Ms Alamahdi, who is also an opposition politician, said police harassment of women in Sudan was commonplace but that few had the means to defy it.
“This kind of thing is going on all the time in Sudan for young women who are weak and unable to stand up for their rights,” she added. “It is a means of harassing them and limiting their place in public life by treating them as if they should be ashamed of themselves. Lubna is empowered socially, economically and she is knowledgeable so she decided to refuse a pardon by the President. After all, why should she need a pardon for wearing trousers and a blouse? Then she refused immunity because normal Sudanese citizens don’t have this privilege. She has turned this into an issue for public debate and decision”.
But last night another Sudanese women’s rights activist suggested that the “trouser trial” may have been politically motivated and a pretext for Ms Hussein’s political enemies within the Islamic regime.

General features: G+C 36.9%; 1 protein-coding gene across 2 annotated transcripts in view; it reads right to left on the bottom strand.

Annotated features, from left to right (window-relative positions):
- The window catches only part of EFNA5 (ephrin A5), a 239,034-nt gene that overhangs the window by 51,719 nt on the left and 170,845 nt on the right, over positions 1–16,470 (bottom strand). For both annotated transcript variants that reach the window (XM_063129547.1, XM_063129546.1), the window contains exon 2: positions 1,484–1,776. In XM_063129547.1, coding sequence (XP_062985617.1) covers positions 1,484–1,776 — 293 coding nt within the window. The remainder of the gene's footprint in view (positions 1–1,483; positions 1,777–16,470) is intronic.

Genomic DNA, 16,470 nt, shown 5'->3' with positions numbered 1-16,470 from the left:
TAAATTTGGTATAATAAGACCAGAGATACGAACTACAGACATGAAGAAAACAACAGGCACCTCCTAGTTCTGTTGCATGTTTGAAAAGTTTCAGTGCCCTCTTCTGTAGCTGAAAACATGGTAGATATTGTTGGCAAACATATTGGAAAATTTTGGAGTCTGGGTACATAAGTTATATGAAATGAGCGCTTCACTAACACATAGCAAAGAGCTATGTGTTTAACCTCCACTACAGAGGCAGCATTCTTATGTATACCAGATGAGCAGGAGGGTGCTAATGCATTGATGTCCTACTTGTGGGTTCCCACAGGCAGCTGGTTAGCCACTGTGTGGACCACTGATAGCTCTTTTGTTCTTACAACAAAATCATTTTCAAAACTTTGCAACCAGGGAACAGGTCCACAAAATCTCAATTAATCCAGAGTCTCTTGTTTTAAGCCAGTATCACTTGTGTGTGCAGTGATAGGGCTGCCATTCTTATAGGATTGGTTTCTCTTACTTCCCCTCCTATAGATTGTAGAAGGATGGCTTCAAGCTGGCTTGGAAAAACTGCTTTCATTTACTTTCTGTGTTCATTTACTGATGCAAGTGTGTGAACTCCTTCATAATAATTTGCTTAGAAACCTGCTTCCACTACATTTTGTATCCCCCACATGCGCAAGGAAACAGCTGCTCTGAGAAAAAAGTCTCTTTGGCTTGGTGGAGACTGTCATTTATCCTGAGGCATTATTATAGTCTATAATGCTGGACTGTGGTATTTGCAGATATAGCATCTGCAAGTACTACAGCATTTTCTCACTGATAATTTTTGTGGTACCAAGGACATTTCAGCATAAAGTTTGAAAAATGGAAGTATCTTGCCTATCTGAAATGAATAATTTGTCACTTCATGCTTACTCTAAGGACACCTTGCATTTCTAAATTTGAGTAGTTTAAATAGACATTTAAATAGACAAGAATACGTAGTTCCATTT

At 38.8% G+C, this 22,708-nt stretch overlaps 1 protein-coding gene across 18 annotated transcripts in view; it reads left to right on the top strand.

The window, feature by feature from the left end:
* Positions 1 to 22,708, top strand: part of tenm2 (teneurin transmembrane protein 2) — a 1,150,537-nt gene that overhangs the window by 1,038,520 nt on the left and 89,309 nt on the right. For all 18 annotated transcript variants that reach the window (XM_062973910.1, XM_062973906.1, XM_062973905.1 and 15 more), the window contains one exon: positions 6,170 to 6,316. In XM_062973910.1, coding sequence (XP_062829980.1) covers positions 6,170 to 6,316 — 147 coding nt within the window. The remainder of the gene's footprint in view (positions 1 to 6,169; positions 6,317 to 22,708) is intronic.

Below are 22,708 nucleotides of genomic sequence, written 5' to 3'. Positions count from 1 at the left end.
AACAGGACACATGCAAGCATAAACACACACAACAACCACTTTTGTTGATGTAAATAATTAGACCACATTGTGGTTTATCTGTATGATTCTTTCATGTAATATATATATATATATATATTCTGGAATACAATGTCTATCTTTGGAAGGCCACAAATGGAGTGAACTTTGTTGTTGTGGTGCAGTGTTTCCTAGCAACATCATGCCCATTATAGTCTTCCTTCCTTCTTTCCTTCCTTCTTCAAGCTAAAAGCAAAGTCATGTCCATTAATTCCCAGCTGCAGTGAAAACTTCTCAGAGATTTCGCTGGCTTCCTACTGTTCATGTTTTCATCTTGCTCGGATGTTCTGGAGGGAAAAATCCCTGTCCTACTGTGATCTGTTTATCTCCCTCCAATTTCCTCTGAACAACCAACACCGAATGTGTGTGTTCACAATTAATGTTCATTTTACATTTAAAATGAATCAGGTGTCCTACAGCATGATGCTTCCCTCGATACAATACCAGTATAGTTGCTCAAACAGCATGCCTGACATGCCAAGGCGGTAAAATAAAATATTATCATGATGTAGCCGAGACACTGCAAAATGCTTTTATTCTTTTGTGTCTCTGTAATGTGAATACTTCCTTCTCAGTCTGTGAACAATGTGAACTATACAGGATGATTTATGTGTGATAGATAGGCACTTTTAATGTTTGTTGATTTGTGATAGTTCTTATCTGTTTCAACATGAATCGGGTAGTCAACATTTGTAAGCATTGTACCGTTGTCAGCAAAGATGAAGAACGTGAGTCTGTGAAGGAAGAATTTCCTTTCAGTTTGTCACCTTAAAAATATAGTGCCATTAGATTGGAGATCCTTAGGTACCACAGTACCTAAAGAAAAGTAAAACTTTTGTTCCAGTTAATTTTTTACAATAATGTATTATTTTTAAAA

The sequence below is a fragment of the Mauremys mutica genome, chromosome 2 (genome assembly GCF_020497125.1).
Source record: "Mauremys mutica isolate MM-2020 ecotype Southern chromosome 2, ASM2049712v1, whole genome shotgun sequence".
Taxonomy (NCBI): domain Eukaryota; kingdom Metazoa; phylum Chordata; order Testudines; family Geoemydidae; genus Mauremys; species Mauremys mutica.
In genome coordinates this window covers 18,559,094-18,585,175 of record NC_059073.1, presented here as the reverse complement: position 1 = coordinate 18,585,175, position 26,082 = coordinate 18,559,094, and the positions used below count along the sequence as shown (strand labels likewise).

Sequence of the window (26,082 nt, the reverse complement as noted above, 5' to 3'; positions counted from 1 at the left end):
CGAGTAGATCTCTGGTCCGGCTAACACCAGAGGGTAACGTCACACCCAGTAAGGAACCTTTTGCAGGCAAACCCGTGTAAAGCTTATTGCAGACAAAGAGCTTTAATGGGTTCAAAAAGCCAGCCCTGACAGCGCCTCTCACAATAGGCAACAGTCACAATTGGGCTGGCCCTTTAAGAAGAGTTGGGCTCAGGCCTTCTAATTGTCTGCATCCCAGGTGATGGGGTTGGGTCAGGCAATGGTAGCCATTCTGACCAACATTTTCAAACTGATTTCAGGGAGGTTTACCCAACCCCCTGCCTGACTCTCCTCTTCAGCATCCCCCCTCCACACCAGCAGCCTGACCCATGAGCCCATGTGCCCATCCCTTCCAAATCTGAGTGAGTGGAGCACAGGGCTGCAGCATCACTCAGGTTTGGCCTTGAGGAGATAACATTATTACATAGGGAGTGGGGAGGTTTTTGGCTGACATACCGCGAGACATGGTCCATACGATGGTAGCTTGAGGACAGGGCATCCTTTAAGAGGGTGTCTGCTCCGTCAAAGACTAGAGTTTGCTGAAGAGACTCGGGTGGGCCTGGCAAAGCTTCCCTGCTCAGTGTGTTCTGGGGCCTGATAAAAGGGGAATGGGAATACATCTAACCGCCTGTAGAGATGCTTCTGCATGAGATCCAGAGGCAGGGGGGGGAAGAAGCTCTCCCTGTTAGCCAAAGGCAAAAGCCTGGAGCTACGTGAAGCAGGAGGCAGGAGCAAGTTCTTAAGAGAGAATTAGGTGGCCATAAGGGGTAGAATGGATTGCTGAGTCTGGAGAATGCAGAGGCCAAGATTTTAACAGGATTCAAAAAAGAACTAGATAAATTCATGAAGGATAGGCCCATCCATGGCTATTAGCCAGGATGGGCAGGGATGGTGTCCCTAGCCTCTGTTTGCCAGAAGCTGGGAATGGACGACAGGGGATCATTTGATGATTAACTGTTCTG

“This was not just about what she wore, it’s because she is so outspoken”, said Nawal Hassan, who promotes women’s involvement in the Darfur peace process. “She is really very critical of the government in her writings. They just found an opportunity to get her by attacking her clothes. There is little freedom of expression here but Lubna talks openly about the general political situation in the country and this is how they try to control her.”
Ms Hassan said the fact that the trouser affair would now go to trial would intensify the international focus on Sudan’s human rights violations. “This is not just about Lubna, it concerns all Sudanese,” she said. “And it is not just a women’s issue, it is about the freedom of speech, freedom of expression, freedom of everything, it concerns all Sudanese. This is an issue of democracy and dictatorship. It is shocking that they have prosecuted Lubna and punished the other women, and she has done us a favour by turning it into a public relations disaster for the authorities. They will have to think twice in future before going after a woman in this way.”